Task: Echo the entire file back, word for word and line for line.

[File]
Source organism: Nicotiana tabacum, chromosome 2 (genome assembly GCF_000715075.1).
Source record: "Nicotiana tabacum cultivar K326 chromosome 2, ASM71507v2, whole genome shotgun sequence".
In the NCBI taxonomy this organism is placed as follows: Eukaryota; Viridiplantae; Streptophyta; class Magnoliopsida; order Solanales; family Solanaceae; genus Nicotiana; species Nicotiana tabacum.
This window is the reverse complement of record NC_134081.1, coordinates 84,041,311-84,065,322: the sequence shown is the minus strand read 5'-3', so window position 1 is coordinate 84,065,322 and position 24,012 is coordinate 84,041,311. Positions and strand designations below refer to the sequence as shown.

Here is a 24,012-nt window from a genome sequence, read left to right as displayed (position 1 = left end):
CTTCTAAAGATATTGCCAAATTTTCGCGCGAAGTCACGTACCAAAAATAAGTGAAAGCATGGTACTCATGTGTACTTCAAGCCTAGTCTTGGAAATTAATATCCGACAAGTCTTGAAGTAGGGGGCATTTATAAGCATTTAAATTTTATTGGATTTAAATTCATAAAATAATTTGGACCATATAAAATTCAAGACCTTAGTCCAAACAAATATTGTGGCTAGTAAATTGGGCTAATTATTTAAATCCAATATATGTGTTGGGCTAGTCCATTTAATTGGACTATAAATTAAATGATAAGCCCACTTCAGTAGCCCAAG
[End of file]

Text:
Source organism: Nicotiana tabacum, chromosome 2 (genome assembly GCF_000715075.1).
Source record: "Nicotiana tabacum cultivar K326 chromosome 2, ASM71507v2, whole genome shotgun sequence".
In the NCBI taxonomy this organism is placed as follows: Eukaryota; Viridiplantae; Streptophyta; class Magnoliopsida; order Solanales; family Solanaceae; genus Nicotiana; species Nicotiana tabacum.
This window is the reverse complement of record NC_134081.1, coordinates 84,041,311-84,065,322: the sequence shown is the minus strand read 5'-3', so window position 1 is coordinate 84,065,322 and position 24,012 is coordinate 84,041,311. Positions and strand designations below refer to the sequence as shown.

Here is a 24,012-nt window from a genome sequence, read left to right as displayed (position 1 = left end):
CTTCTAAAGATATTGCCAAATTTTCGCGCGAAGTCACGTACCAAAAATAAGTGAAAGCATGGTACTCATGTGTACTTCAAGCCTAGTCTTGGAAATTAATATCCGACAAGTCTTGAAGTAGGGGGCATTTATAAGCATTTAAATTTTATTGGATTTAAATTCATAAAATAATTTGGACCATATAAAATTCAAGACCTTAGTCCAAACAAATATTGTGGCTAGTAAATTGGGCTAATTATTTAAATCCAATATATGTGTTGGGCTAGTCCATTTAATTGGACTATAAATTAAATGATAAGCCCACTTCAGTAGCCCAAG